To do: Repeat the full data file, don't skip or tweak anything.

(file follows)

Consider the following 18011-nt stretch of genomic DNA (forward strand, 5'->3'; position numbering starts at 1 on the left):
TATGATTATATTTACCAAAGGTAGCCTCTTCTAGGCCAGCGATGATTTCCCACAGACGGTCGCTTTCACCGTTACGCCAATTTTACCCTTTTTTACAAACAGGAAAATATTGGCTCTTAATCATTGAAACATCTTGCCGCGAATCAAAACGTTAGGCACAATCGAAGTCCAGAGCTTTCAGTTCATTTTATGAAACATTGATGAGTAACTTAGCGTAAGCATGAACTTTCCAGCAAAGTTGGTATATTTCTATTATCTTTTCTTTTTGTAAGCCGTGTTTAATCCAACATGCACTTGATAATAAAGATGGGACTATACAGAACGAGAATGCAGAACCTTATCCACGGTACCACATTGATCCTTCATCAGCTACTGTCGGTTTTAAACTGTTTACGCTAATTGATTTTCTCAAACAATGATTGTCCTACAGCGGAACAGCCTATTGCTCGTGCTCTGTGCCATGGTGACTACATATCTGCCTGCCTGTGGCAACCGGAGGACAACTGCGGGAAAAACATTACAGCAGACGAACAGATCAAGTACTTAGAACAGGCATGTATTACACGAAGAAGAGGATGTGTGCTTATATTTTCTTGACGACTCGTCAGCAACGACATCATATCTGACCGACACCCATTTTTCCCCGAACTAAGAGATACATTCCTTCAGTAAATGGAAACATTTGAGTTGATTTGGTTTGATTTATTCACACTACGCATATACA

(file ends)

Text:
Consider the following 18011-nt stretch of genomic DNA (forward strand, 5'->3'; position numbering starts at 1 on the left):
TATGATTATATTTACCAAAGGTAGCCTCTTCTAGGCCAGCGATGATTTCCCACAGACGGTCGCTTTCACCGTTACGCCAATTTTACCCTTTTTTACAAACAGGAAAATATTGGCTCTTAATCATTGAAACATCTTGCCGCGAATCAAAACGTTAGGCACAATCGAAGTCCAGAGCTTTCAGTTCATTTTATGAAACATTGATGAGTAACTTAGCGTAAGCATGAACTTTCCAGCAAAGTTGGTATATTTCTATTATCTTTTCTTTTTGTAAGCCGTGTTTAATCCAACATGCACTTGATAATAAAGATGGGACTATACAGAACGAGAATGCAGAACCTTATCCACGGTACCACATTGATCCTTCATCAGCTACTGTCGGTTTTAAACTGTTTACGCTAATTGATTTTCTCAAACAATGATTGTCCTACAGCGGAACAGCCTATTGCTCGTGCTCTGTGCCATGGTGACTACATATCTGCCTGCCTGTGGCAACCGGAGGACAACTGCGGGAAAAACATTACAGCAGACGAACAGATCAAGTACTTAGAACAGGCATGTATTACACGAAGAAGAGGATGTGTGCTTATATTTTCTTGACGACTCGTCAGCAACGACATCATATCTGACCGACACCCATTTTTCCCCGAACTAAGAGATACATTCCTTCAGTAAATGGAAACATTTGAGTTGATTTGGTTTGATTTATTCACACTACGCATATACA